Full-length or ΔN VCAP1X2 or human VCAM1 mRNA rescue decreased fractional shortening and cardiomyocyte proliferation in VCAP1X2 mutants. (A) Amino acid sequence and various domains of VCAP1X2 are shown. (B) A diagram shows various VCAP1X2 variants. (C) Ventricular fractional shortening (FS) was significantly lower in VCAP1X2 mutant (mut) than in WT and the defect was rescued by injection with full-length (FL) VCAP1X2 or human VCAM1 mRNA (hVCAM1) but not with SP VCAP1X2 mRNA at 48 hpf (n = 20 per condition, N = 3). (D) At 72 hpf, the FS defect was still observed in mutants and was rescued by injection with ΔN, FL VCAP1X2, or hVCAM1 mRNA, but not with LacZ, SP, ΔN Y2F or Y2F VCAP1X2 mRNA (n = 20 per condition, N = 3). (E,F) Ventricular cardiomyocyte (CM) number was significantly decreased in VCAP1X2 mutant at 72 hpf (E) and 96 hpf (F) compared to WT. Injection of ΔN or FL VCAP1X2 or hVCAM1 mRNA but not SP, ΔN Y2F or Y2F VCAP1X2 mRNA could restore CM number in VCAP1X2 mutant embryos (n = 20 per condition, N = 3). (G,H) A substantially reduced percentage of ventricular PCNA+ cardiomyocytes was detected in VCAP1X2 mutant at 72 hpf (G) and 96 hpf (H) compared to WT. Injection of ΔN or FL VCAP1X2 or hVCAM1 mRNA but not SP, ΔN Y2F or Y2F VCAP1X2 mRNA could restore the decreased percentage of ventricular PCNA+ cardiomyocytes in VCAP1X2 mutant embryos at 72 hpf. However, at 96 hpf, only injection of FL, but not ΔN or hVCAM1, significantly restored percentage of ventricular PCNA+ cardiomyocytes in VCAP1X2 mutants (n = 20 per condition, N = 3). Error bars indicate standard error. Quantitative data were analyzed by ANOVA with Bonferroni multiple comparisons. Treatments that are not statistically different (α = 0.05) from each other are labeled with the same letter.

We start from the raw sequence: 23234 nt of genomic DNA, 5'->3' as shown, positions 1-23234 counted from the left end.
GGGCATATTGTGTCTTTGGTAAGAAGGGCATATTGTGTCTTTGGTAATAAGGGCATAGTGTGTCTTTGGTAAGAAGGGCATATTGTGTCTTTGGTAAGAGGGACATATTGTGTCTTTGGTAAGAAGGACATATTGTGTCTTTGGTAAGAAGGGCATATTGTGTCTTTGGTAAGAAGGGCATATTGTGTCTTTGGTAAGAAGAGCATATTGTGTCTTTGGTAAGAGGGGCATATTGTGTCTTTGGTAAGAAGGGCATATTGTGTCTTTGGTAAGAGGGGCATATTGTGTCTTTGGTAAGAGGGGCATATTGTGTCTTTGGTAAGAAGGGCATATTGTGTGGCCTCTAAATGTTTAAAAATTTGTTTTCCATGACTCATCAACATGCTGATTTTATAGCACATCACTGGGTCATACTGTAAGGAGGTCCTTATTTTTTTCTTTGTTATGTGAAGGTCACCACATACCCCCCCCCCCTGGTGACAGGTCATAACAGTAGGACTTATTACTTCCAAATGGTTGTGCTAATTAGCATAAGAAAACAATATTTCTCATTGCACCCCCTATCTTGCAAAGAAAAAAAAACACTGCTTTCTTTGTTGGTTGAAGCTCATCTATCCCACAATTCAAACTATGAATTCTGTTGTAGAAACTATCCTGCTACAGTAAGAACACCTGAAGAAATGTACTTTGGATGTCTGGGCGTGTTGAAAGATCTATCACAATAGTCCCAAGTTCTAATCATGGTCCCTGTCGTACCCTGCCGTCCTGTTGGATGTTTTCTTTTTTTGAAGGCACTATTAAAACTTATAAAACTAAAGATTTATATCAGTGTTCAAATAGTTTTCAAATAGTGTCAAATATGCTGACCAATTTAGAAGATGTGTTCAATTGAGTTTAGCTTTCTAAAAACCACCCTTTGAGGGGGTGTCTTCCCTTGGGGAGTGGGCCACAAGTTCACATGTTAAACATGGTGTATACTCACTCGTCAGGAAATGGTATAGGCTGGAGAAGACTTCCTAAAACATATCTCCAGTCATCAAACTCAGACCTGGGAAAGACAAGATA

We then designed a splicing morpholino (spMO) that targets the acceptor site of intron 1 and monitored the inhibition of splicing between exon 1 and exon 2 of VCAP1X2 by RT-PCR (Supplementary Fig. S3A,B). VCAP1X2 immunofluorescence was detected in heart ventricles at 96 hpf in Tg(myl7:EGFP; myl7:H2AFZ mCherry) transgenic fish and 5 mm spMO-injected control embryos but not spMO-injected morphants (Supplementary Fig. S3C). A thinner ventricular compact layer was detected in VCAP1X2 morphant heart, which was rescued by co-injection of VCAP1X2 but not LacZ mRNA (Supplementary Fig. S3D). Co-injection of ΔN or FL, but not of SP, ΔN Y2F or Y2F mRNA also completely restored reduced ventricular FS and ventricular cardiomyocyte number (p < 0.001, Supplementary Fig. S3E,F). Together, these results demonstrate that the two cytosolic tyrosine residues of VCAP1X2 are essential for heart contractility, compact layer thickness and cardiomyocyte proliferation in the ventricle of embryonic heart.